I am participating in Black History Month using the resource provided by Rachel Cargle in her Patreon platform, The Great Unlearn.
Day 2: Igbo Landing
In 1803, a group of Igbo people who survived the Middle Passage, brought as captives from an area of Africa that is now Nigeria, committed mass suicide by walking into a swamp on the Georgia coast rather than submit to enslavement in the Americas.
The one written account of the tragedy comes from a white overseer of a nearby plantation on St. Simons.
For many years, this account was considered a myth. White historians simply could not believe that the Igbo overthrew their white captors.
The narrative has been told via folklore in many different forms, including the tale that the Igbo people, already enslaved, simply put down their tools in the field one day, grew wings, and flew away.
I learned a great deal from researching this bit of history. When I was young I had a beloved book of folktales, “And The People Could Fly” by Virgnia Hamlton. Toni Morrison’s Song of Solomon” also incorporates elements of this folklore.
I understand now that these allegorical stories are related to the mass suicide at Dunbar Creek, because the story of the Igbo Landing has been retold as the story of freedom, of escape from insurmountable hardship, as the only alternative to enslavement.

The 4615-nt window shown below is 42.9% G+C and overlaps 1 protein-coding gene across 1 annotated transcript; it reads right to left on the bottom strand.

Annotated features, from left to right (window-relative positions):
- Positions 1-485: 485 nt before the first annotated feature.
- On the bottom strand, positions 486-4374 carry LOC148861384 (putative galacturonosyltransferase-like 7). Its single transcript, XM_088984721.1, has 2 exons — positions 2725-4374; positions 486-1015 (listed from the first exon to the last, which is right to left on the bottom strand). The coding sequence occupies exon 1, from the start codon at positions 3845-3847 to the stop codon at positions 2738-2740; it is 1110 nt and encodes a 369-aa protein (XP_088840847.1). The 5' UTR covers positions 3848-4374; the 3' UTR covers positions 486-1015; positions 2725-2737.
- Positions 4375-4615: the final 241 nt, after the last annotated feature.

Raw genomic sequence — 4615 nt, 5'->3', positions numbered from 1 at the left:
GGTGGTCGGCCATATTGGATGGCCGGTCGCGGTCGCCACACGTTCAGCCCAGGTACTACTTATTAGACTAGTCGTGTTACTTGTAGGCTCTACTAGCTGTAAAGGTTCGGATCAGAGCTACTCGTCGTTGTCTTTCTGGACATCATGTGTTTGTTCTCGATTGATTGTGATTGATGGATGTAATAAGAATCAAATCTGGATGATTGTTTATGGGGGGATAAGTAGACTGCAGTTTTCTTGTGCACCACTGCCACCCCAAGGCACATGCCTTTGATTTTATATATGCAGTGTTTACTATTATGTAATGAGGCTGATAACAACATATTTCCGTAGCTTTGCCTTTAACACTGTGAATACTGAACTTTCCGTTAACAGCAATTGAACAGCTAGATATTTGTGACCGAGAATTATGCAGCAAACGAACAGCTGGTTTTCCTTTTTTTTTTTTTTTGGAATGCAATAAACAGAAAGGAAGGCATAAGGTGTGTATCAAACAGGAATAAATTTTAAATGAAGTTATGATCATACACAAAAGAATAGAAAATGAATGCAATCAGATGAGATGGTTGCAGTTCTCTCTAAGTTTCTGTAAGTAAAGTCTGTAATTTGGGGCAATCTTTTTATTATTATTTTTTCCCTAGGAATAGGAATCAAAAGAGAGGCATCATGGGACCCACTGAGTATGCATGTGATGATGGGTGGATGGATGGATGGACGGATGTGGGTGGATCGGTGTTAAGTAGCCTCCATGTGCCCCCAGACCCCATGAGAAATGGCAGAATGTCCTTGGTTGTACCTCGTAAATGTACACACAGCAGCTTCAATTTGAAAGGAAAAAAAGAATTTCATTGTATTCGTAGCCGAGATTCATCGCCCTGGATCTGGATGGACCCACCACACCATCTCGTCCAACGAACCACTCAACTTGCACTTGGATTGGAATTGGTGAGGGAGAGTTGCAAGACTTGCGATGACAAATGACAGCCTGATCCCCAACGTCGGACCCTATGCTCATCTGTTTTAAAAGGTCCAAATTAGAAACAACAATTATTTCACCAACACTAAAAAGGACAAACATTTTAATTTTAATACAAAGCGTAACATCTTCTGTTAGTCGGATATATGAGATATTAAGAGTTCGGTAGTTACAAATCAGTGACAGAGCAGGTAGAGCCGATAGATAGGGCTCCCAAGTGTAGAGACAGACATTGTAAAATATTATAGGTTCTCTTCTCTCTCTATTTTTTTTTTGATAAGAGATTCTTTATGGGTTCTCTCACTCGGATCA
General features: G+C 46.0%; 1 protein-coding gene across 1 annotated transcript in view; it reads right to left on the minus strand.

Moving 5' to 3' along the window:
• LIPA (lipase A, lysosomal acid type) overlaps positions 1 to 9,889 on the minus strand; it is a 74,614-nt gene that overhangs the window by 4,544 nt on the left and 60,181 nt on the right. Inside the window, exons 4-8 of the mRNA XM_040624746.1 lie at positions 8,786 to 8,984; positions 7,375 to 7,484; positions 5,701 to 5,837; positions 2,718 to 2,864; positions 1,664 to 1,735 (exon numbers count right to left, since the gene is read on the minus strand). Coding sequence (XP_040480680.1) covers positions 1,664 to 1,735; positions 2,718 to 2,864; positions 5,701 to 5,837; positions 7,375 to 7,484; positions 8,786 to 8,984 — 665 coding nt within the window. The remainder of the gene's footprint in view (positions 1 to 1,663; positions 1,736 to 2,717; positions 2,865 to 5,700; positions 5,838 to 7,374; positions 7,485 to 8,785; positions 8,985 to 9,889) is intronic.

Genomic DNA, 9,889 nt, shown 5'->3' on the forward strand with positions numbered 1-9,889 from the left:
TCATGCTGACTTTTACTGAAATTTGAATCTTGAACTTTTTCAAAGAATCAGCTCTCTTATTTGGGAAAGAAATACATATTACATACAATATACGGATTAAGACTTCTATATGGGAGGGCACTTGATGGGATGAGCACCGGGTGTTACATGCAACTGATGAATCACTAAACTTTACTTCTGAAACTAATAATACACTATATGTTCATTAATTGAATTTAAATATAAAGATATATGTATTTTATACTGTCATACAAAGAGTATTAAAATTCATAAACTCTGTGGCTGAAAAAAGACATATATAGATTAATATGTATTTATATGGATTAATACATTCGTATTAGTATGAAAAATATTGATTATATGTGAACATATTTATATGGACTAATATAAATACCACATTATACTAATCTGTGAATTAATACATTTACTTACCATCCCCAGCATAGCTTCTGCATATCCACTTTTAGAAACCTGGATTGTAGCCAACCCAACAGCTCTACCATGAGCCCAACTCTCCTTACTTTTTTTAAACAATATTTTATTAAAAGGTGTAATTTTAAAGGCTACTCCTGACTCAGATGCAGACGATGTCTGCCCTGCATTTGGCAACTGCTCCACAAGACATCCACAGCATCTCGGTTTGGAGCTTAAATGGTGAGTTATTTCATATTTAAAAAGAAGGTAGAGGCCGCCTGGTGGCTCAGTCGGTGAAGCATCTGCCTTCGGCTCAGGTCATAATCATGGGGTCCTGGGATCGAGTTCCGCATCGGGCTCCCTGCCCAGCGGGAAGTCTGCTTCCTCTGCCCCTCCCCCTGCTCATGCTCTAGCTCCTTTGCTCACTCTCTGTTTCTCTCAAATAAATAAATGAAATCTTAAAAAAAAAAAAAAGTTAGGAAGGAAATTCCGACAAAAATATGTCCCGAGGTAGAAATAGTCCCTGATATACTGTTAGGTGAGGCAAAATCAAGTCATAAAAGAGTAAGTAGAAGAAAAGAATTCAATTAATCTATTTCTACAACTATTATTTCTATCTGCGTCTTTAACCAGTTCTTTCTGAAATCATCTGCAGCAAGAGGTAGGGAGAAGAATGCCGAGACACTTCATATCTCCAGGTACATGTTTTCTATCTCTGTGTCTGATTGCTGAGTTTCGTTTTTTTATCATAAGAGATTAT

Research has of course proven this story to be true. Despite the sacred nature of the area, and despite vocal protest by the African American and Black community, a sewage treatment plant was built in the 1940s. Apparently a private land dispute prevents a memorial from being built on the site.
The lives lost at Igbo landing are not forgotten. In 2002, a ceremony was held to honor the dead Igbo people and assist them in returning to their ancestral homeland.
The erasure of black history is so much deeper than we realize because of that very erasure. The horrors of slavery are well-documented, but they are made more so by the constant disappearance of narratyive such as the true story of Igbo Landing. Again and again, it is not so much the history itself that is shocking, it is the intentional erasure and degradation of truth and of reality that remains problematic. Not only could the truth about this tragedy not be accepted, white people attempted to double erase it by degrading the very site with a sewage treatment plant. Not only was the area not honored and respected, it was actively desecrated.
You can donate to the education fund on this page which I relied on for my research:
I could not find an active organization raising money to enact a memorial at this time. Please let me know if you are aware of one.